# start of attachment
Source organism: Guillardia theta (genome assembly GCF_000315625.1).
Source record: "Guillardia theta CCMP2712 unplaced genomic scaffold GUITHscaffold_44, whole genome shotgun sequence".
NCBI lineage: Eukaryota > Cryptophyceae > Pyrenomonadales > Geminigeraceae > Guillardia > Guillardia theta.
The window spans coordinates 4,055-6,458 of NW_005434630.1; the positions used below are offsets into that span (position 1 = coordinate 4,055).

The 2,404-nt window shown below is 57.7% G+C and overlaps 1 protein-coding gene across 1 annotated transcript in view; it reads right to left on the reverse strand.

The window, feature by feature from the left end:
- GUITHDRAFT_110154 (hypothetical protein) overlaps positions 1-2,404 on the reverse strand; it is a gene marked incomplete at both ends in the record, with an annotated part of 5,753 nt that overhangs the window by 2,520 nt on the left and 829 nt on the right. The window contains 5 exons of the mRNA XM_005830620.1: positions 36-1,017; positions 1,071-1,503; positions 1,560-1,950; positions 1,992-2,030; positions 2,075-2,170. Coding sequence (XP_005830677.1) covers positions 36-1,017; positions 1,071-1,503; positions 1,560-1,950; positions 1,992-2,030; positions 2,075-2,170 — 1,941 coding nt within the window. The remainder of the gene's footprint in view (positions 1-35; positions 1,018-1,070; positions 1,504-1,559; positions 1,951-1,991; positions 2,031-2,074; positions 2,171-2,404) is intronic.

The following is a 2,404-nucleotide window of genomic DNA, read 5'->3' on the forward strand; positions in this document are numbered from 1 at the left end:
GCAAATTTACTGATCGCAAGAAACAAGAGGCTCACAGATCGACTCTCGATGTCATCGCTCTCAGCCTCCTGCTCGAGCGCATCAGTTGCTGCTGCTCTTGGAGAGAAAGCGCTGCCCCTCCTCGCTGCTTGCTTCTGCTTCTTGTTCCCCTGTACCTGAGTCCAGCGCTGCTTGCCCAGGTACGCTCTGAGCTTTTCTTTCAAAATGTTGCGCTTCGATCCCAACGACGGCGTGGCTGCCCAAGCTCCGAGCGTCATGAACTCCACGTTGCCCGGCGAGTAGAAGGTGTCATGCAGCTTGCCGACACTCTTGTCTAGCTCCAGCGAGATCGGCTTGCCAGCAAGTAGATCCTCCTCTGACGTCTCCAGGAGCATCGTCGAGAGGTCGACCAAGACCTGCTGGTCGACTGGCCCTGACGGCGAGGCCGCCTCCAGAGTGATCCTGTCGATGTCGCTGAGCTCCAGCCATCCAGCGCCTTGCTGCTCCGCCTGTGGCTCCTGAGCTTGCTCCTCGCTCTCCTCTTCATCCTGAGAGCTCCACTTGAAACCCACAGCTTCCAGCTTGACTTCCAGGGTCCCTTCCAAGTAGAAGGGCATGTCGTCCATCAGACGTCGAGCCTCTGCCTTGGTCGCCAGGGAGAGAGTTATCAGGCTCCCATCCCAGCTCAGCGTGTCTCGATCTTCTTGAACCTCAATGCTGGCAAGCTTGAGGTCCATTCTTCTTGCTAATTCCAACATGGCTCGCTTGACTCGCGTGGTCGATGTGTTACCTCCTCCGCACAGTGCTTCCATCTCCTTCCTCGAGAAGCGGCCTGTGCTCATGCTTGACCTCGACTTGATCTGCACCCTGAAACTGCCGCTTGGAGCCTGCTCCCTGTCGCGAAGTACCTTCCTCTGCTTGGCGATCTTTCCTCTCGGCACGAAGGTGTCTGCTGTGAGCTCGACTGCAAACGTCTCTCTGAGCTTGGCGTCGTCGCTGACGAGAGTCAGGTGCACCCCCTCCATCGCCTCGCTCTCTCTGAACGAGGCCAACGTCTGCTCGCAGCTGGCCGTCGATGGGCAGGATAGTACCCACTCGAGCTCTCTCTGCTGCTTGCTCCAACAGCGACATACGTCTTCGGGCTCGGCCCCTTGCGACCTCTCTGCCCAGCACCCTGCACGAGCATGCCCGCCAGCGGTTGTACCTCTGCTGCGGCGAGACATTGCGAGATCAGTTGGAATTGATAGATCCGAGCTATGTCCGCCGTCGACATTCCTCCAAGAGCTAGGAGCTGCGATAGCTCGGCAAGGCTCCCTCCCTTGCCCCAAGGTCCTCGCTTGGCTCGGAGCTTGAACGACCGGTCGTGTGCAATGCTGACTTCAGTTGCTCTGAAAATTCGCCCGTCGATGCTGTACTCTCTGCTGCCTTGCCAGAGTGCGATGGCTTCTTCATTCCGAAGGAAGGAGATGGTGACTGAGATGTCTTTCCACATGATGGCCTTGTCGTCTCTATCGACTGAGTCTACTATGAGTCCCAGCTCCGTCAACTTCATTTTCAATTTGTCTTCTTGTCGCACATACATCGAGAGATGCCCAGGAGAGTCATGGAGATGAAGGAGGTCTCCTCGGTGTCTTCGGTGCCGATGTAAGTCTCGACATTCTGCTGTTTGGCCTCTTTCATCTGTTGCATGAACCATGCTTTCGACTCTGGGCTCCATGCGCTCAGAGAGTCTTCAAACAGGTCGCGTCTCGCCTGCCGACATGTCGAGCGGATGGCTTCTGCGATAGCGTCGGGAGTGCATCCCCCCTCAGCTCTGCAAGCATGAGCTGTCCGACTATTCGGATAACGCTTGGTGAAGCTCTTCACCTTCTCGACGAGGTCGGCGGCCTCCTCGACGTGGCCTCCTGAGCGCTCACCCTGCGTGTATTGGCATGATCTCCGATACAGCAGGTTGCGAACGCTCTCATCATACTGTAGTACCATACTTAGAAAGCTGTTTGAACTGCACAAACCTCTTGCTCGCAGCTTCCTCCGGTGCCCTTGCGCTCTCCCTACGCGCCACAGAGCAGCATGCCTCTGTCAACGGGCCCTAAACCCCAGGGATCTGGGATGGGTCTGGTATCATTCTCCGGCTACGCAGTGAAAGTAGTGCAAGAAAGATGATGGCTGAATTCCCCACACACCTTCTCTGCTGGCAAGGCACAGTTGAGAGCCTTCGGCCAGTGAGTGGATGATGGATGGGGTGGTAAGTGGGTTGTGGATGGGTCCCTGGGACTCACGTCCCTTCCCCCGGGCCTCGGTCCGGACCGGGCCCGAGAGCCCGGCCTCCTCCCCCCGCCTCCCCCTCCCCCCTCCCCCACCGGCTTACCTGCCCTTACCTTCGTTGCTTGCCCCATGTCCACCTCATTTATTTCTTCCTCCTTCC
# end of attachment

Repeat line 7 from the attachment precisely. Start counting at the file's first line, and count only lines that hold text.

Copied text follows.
- GUITHDRAFT_110154 (hypothetical protein) overlaps positions 1-2,404 on the reverse strand; it is a gene marked incomplete at both ends in the record, with an annotated part of 5,753 nt that overhangs the window by 2,520 nt on the left and 829 nt on the right. The window contains 5 exons of the mRNA XM_005830620.1: positions 36-1,017; positions 1,071-1,503; positions 1,560-1,950; positions 1,992-2,030; positions 2,075-2,170. Coding sequence (XP_005830677.1) covers positions 36-1,017; positions 1,071-1,503; positions 1,560-1,950; positions 1,992-2,030; positions 2,075-2,170 — 1,941 coding nt within the window. The remainder of the gene's footprint in view (positions 1-35; positions 1,018-1,070; positions 1,504-1,559; positions 1,951-1,991; positions 2,031-2,074; positions 2,171-2,404) is intronic.